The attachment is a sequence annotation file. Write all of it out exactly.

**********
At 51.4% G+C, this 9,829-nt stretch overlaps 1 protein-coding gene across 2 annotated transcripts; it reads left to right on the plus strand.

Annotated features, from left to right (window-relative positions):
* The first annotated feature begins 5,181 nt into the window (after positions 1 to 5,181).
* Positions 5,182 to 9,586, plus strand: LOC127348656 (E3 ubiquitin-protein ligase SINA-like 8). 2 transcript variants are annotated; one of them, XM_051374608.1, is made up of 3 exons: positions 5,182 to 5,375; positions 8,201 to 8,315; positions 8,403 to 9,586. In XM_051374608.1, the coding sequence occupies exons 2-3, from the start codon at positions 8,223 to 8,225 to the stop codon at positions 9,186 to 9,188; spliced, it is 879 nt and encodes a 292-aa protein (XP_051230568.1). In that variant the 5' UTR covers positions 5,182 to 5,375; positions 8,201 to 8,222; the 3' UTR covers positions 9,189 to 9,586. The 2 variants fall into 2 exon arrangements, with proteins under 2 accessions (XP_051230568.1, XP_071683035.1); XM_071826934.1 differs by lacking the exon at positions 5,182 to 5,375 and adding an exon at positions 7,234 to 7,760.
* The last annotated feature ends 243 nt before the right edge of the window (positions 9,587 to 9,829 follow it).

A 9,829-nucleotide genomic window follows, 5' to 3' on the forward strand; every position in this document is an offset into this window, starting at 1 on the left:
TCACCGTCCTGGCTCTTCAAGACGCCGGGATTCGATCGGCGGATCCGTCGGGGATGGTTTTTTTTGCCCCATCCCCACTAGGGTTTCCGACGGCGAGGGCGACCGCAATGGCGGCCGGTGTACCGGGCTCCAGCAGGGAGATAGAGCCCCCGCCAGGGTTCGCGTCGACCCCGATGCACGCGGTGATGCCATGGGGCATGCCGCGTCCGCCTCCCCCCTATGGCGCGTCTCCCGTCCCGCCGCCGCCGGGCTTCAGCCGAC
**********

At 51.4% G+C, this 9,829-nt stretch overlaps 1 protein-coding gene across 2 annotated transcripts; it reads left to right on the plus strand.

Annotated features, from left to right (window-relative positions):
* The first annotated feature begins 5,181 nt into the window (after positions 1 to 5,181).
* Positions 5,182 to 9,586, plus strand: LOC127348656 (E3 ubiquitin-protein ligase SINA-like 8). 2 transcript variants are annotated; one of them, XM_051374608.1, is made up of 3 exons: positions 5,182 to 5,375; positions 8,201 to 8,315; positions 8,403 to 9,586. In XM_051374608.1, the coding sequence occupies exons 2-3, from the start codon at positions 8,223 to 8,225 to the stop codon at positions 9,186 to 9,188; spliced, it is 879 nt and encodes a 292-aa protein (XP_051230568.1). In that variant the 5' UTR covers positions 5,182 to 5,375; positions 8,201 to 8,222; the 3' UTR covers positions 9,189 to 9,586. The 2 variants fall into 2 exon arrangements, with proteins under 2 accessions (XP_051230568.1, XP_071683035.1); XM_071826934.1 differs by lacking the exon at positions 5,182 to 5,375 and adding an exon at positions 7,234 to 7,760.
* The last annotated feature ends 243 nt before the right edge of the window (positions 9,587 to 9,829 follow it).

A 9,829-nucleotide genomic window follows, 5' to 3' on the forward strand; every position in this document is an offset into this window, starting at 1 on the left:
TCACCGTCCTGGCTCTTCAAGACGCCGGGATTCGATCGGCGGATCCGTCGGGGATGGTTTTTTTTGCCCCATCCCCACTAGGGTTTCCGACGGCGAGGGCGACCGCAATGGCGGCCGGTGTACCGGGCTCCAGCAGGGAGATAGAGCCCCCGCCAGGGTTCGCGTCGACCCCGATGCACGCGGTGATGCCATGGGGCATGCCGCGTCCGCCTCCCCCCTATGGCGCGTCTCCCGTCCCGCCGCCGCCGGGCTTCAGCCGAC